Chapter

Welfare in the United States

Michael Wiseman

in The welfare we want?

Published by Policy Press

Published in print May 2003 | ISBN: 9781861344083
Published online March 2012 | e-ISBN: 9781447303992 | DOI: http://dx.doi.org/10.1332/policypress/9781861344083.003.0002
Welfare in the United States

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Welfare, in the US sense, refers to means-tested cash assistance or its equivalent, and often to just one programme: Temporary Assistance for Needy Families (TANF), which is received mostly by single parents. The 2002 US welfare reform debate reached beyond TANF only in including the Food Stamp Program, which was addressed in the 2002 Farm Bill. This chapter reviews the American social assistance system, its recent history, the changes brought about by PRWORA, and the debate over reauthorisation. PRWORA ended the Aid to Families with Dependent Children programme and replaced it with a block grant to states' TANF. The chapter takes account of Supplemental Security Income, the Earned Income Credit, and the myriad general assistance programmes operated by states or local governments to provide income of last resort to those not qualifying for other benefits. It argues that the impact of TANF reform on both families and institutions has been substantially overstated, and that reauthorisation is expected to leave many key problems unaddressed, such as provision of funding, integration of multiple programmes, assessing programme performance assessment, and building systems for translating experience into useful management information.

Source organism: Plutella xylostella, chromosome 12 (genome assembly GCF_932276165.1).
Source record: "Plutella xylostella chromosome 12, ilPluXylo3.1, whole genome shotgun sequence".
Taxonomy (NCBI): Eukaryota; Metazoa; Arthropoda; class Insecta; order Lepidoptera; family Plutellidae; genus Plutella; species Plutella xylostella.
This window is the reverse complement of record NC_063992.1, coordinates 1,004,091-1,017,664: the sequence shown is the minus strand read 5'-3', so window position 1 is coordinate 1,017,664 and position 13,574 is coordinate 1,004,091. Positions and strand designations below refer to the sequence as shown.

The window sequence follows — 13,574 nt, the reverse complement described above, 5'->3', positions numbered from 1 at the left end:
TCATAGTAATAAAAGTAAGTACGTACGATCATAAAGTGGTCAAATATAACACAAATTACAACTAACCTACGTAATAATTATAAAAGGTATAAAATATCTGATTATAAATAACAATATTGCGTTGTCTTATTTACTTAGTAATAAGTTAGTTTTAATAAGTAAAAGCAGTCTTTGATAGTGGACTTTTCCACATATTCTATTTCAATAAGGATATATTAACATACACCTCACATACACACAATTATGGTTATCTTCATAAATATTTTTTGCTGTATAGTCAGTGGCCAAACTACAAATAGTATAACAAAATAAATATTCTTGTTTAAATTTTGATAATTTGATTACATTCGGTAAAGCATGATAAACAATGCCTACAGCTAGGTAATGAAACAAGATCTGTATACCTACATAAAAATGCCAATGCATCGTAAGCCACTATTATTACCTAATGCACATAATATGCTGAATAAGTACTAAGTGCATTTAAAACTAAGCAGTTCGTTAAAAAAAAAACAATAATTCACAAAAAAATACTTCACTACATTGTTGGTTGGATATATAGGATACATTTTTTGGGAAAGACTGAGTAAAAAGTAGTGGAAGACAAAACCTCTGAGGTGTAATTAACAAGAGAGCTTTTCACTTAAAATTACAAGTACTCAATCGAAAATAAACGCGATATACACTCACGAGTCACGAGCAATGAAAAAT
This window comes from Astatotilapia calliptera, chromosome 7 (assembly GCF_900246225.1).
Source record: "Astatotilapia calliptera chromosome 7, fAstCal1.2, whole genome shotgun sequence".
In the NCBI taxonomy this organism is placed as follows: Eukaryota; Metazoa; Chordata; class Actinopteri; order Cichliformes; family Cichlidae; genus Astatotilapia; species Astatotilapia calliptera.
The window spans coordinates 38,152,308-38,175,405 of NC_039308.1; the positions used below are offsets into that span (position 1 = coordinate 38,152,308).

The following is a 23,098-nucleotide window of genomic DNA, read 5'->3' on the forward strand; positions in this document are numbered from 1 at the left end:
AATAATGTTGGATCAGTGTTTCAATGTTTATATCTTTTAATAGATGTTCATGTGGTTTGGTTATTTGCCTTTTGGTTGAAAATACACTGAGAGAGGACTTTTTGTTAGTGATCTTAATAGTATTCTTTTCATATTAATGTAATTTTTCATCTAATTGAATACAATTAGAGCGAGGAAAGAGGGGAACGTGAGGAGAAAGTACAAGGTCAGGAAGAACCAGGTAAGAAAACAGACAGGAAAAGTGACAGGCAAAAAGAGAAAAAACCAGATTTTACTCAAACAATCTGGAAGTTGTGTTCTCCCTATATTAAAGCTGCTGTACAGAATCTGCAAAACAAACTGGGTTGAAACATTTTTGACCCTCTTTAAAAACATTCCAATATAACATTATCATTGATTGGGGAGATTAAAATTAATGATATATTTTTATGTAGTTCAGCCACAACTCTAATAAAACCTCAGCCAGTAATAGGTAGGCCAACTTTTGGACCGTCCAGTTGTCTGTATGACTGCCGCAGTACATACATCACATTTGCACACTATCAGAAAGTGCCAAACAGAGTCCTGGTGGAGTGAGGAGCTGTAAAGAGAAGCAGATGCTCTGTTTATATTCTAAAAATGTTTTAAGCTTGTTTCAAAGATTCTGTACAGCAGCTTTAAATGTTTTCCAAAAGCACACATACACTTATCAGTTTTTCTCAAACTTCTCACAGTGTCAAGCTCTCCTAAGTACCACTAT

Keywords: welfare; US; social assistance; single parent; benefit

Chapter.  16454 words.  Illustrated.

Subjects: Economic Sociology

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